Bette to Play “The Savvis Center” in St Louis: No Date Mentioned Yet.


Savvis’ Concert Club hopes for a much busier 2004 season
By Kevin Johnson

When the Concert Club at Savvis Center opened a year ago with a Sept. 20 concert by Sheryl Crow, Savvis official Dennis Petrullo had high expectations for the revamped facility.

Black curtains are used to scale down Savvis Center to a more intimate size – or as intimate as the cavernous venue can be. The reconfigured space houses audiences of about 4,800, a fraction of the 22,000 people Savvis Center can hold. That size put the Concert Club in direct competition with the Fox Theatre, which seats about 4,500, and, to a lesser extent, the Pageant, which holds about 1,500.

Petrullo says the first year of the Concert Club “was fairly successful, but we look to continue to grow with it.”

Growth would be good. During the first year, the Concert Club has presented only three shows: Crow, B.B. King and Coldplay. An Enrique Iglesias concert was canceled.

“I was a little disappointed with the amount of concerts I was able to put in there,” Petrullo says. “I thought I would be able to get seven or eight concerts into the club.”

The biggest problem for the Concert Club is that the market has been very competitive.

“You have a number of buildings with seating capacities that are all competing for those smaller shows,” Petrullo says. “And it’s very difficult for those smaller shows to make money because the artists are still asking for fairly good money. To break even, we have to sell those shows out. It’s a little frustrating on that avenue.”

Both the Crow show and the King show a week later were considered disappointments although Petrullo booked them thinking he had slam-dunks on his hand. They drew fewer than 3,000 fans each, and a crowd of 3,500 was needed to break even. Coldplay on Feb. 3 was profitable, however, with an attendance of just more than 3,000.

Petrullo is pleased he had those three concerts because “my building would’ve been empty those nights without those shows. Though they’re smaller events, they’re still filling a niche. All small shows aren’t lucrative, but they keep my building operating.”

Meanwhile, the Concert Club may have found an unexpected niche elsewhere: family-entertainment events and corporate functions, including two held by Citicorp and Anheuser-Busch.

The family shows surprised Petrullo.

“Bear in the Big Blue House” played multiple performances in the Concert Club, and “Dragon Tales” and “Clifford the Big Red Dog” are booked for 2004 (on April 28-May 2 and May 19-23, respectively).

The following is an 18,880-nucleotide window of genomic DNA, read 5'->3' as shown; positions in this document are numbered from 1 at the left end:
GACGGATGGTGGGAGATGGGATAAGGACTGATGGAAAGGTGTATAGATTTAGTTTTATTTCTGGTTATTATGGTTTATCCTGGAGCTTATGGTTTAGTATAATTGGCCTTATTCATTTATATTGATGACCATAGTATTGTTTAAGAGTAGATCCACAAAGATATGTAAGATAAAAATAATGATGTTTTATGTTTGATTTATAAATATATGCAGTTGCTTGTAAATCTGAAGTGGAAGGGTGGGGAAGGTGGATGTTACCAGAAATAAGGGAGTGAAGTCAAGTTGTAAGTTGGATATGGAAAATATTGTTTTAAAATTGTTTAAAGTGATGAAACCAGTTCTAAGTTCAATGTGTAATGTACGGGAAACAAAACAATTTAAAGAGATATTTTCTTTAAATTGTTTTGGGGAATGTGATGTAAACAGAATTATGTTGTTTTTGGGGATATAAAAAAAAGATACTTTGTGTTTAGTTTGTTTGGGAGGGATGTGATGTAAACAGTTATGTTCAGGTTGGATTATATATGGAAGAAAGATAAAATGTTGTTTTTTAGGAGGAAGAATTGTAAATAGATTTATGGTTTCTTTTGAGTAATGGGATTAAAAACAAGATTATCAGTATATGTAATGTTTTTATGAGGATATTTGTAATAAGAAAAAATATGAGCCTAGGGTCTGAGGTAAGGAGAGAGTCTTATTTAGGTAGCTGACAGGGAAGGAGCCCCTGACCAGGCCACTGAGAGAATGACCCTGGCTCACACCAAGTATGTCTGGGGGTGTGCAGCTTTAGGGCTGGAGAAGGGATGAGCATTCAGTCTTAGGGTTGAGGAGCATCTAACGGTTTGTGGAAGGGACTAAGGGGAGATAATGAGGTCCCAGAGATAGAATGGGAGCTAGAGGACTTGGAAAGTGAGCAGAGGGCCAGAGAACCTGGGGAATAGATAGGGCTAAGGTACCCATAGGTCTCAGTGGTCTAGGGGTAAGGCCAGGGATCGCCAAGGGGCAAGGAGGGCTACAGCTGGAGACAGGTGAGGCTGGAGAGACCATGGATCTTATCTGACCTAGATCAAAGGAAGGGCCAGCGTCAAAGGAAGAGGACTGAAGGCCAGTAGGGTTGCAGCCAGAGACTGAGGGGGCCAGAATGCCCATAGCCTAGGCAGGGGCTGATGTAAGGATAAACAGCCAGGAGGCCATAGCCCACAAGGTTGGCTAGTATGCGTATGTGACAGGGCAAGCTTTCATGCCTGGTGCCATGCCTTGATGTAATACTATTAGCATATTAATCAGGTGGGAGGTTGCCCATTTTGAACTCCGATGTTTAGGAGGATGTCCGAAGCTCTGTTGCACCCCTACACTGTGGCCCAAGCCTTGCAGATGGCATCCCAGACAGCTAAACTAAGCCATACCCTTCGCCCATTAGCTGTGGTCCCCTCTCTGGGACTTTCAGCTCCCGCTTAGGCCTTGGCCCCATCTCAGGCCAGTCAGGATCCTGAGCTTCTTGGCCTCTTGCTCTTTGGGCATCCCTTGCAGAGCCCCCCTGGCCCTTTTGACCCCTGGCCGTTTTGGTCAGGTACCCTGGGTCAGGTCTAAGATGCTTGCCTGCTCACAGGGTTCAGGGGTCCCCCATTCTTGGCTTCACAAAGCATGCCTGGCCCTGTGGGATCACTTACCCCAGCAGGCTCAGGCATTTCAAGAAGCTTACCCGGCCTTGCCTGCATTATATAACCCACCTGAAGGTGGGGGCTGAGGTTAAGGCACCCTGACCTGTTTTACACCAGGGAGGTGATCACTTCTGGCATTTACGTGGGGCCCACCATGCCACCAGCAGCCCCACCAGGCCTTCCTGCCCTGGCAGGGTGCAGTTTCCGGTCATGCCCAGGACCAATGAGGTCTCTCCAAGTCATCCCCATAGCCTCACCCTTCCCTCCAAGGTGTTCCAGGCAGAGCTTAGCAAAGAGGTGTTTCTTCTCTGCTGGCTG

Petrullo says Shania Twain and Bette Midler are slated to play the full arena. None of these shows is on sale yet.

Petrullo says these are shows that might normally play the Fox, but such shows fall into Savvis’ hands when the Fox is heavily booked, such as it is right now with “The Lion King.”

But what about the Concert Club? Petrullo says to watch for a Nov. 9 Moody Blues concert and a December Trans Siberian Orchestra show at the Concert Club.

Petrullo says he can reverse the situation at the Concert Club by making “lots more phone calls and sharpening the pencil.” The challenge, he says, is that it’s “difficult to find the small bands that can give you the 3,500 to 4,000 attendance. It’s easy to sell 2,000 tickets. That’s great for the Pageant.”

Petrullo says he’s having trouble finding such bands despite working with the top concert producers, including Clear Channel Entertainment, Concerts West, Jam Productions, Fox Associates and others. Petrullo says other venues with setups similar to the one at Savvis Center are having similar difficulties.

“We are part of an arena network,” Petrullo says. “We communicate every week, and we have conventions, and we’re all in the same boat. It’s a competitive market, and people are sitting on their money.”

But it’s not only the Concert Club that could struggle in 2004. Full arena concerts could dip as well, he says, after a banner year that included shows from Bruce Springsteen, the Eagles, and Elton John and Billy Joel.

“There doesn’t seem to be the same amount of tours next year,” Petrullo says. “I’m scrambling. They (the aforementioned veterans) aren’t coming around again next year. Who’s going to fill that niche of the old-time rock ‘n’ roll bands at arenas?”

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